permanency. Claimant asserts that the physical therapy she underwent from

October 2014 until April 2015 substantially improved her condition, and thus

negated Dr. Boucher’s previous end medical result determination. She further

contends that Dr. Ensalada’s permanency opinion, which includes an additional

rating for pain-related impairment, more accurately reflects her current condition

than Dr. Boucher’s does.

End Medical Result

  1. Vermont’s workers’ compensation rules define end medical result as “the point at

which a person has reached a substantial plateau in the medical recovery process,

such that significant further improvement is not expected, regardless of

treatment.” Workers’ Compensation Rule 2.2000. The date of end medical result

marks an important turning point in an injured worker’s progress, both medically

and legally. Medically, it signals a shift in treatment from curative interventions,

the goal of which is to “diagnose, heal or permanently alleviate or eliminate a

medical condition,” to palliative ones, which aim instead to “reduce or moderate

temporarily the intensity of an otherwise stable medical condition.” Workers’

Compensation Rule 2.3400.

  1. Legally, because temporary disability benefits are only payable “for so long as the

medical recovery process is ongoing,” once an injured worker reaches an end

medical result his or her entitlement to temporary indemnity benefits ends, and

the focus shifts instead to consideration of permanent disability. Bishop v. Town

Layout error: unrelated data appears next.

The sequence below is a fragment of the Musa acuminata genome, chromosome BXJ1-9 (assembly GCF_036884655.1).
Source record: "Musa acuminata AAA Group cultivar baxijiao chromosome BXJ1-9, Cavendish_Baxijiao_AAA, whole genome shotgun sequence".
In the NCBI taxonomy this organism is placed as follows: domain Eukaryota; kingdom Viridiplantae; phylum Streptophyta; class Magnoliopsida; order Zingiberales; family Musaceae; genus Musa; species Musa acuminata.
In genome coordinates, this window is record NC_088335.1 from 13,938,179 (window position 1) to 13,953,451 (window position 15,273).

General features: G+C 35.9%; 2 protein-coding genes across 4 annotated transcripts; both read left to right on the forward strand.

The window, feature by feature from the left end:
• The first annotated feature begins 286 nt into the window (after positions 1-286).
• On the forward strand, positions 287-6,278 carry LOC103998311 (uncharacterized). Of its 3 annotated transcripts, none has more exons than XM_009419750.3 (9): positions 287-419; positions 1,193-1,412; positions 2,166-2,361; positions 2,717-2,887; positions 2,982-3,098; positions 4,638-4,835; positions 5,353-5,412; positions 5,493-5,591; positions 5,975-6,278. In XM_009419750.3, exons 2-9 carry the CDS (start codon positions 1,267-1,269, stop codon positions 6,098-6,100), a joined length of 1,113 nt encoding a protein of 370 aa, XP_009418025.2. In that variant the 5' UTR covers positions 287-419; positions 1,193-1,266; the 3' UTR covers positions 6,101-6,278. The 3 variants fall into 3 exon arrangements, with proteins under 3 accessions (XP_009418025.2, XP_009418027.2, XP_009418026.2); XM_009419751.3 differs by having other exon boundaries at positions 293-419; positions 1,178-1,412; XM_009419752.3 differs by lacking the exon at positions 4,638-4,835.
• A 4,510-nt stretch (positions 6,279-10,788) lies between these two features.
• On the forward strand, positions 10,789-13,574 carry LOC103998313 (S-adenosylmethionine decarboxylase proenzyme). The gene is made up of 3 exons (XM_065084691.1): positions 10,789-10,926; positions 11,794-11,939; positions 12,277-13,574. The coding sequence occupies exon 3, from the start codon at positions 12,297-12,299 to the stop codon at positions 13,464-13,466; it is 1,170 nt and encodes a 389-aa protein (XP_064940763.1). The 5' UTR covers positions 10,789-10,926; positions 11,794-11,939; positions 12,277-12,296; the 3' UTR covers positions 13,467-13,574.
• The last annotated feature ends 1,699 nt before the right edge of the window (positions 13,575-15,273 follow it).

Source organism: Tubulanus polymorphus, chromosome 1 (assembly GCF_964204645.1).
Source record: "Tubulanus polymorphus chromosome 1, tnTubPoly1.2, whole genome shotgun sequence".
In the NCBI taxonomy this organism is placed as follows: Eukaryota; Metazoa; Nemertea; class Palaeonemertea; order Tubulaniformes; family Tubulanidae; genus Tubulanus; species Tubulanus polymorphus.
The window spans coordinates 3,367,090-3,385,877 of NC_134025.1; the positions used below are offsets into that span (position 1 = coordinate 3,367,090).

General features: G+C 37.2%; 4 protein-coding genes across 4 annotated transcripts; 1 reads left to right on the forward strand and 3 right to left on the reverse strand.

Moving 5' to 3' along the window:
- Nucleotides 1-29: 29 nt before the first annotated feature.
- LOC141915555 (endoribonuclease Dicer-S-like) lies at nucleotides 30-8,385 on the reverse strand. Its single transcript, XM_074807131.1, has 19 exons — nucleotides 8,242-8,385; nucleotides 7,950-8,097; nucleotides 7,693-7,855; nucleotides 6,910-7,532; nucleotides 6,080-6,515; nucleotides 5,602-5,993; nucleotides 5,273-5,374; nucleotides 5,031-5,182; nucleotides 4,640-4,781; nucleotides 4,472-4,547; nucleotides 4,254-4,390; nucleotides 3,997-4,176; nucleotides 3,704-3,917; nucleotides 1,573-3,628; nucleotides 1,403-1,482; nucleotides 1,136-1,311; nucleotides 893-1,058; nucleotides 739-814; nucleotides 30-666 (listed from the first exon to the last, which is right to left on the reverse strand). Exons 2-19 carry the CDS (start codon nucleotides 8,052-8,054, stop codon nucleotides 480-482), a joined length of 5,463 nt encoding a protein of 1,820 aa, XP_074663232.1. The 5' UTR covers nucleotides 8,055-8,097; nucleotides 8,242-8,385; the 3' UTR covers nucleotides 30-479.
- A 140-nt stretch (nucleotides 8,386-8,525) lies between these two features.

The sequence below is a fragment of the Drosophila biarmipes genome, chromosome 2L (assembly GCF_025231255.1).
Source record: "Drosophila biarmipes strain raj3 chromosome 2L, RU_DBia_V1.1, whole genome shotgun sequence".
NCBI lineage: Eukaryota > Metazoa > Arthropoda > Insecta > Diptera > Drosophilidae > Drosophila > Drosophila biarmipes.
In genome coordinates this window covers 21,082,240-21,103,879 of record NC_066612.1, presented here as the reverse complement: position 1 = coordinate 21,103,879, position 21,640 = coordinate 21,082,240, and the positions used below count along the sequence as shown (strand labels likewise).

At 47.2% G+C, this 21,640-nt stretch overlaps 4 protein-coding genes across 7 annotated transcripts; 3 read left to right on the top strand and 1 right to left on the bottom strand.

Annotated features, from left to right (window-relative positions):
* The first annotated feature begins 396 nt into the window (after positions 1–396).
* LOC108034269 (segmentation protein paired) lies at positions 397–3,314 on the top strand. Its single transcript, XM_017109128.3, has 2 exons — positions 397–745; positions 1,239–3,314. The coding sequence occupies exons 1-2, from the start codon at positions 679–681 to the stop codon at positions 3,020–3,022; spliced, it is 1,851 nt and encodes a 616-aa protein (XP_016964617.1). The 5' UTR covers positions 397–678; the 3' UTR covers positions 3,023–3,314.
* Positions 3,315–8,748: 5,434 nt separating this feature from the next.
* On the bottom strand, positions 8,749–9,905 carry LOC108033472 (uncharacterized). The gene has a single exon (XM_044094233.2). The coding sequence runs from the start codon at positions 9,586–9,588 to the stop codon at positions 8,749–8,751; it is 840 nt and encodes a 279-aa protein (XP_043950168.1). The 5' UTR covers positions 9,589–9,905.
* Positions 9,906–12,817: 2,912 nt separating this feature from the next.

of Barre, 140 Vt. 564, 571 (1982).

  1. The Vermont Supreme Court has defined the proper test for determining end

medical result as “whether the treatment contemplated at the time it was given

was reasonably expected to bring about significant medical improvement.” Brace

  1. Vergennes Auto, Inc., 2009 VT 49 at ¶11, citing Coburn v. Frank Dodge &

Sons, 165 Vt. 529, 533 (1996). In Brace, the Court approved the trial court’s

determination that the claimant had not yet reached an end medical result because

her referral to a rehabilitation and pain management clinic had the potential to

improve her overall function, and in fact did so, in terms of both range of motion

and ability to engage in activities and tasks. Id. at ¶13.

  1. In cases decided since Brace, the Commissioner has ruled that a defined course of

treatment that (a) offers long-term symptom relief rather than just a temporary

reprieve; and (b) is reasonably expected to provide significant functional

improvement can, in appropriate circumstances, negate a finding of end medical

result. Marsh v. Koffee Kup Bakery, Inc., Opinion No. 15-15WC (July 6, 2015)

(pain management treatment); Luff v. Rent Way, Opinion No. 07-10WC (February

16, 2010) (trial implantation of spinal cord stimulator); Cochran v. Northeast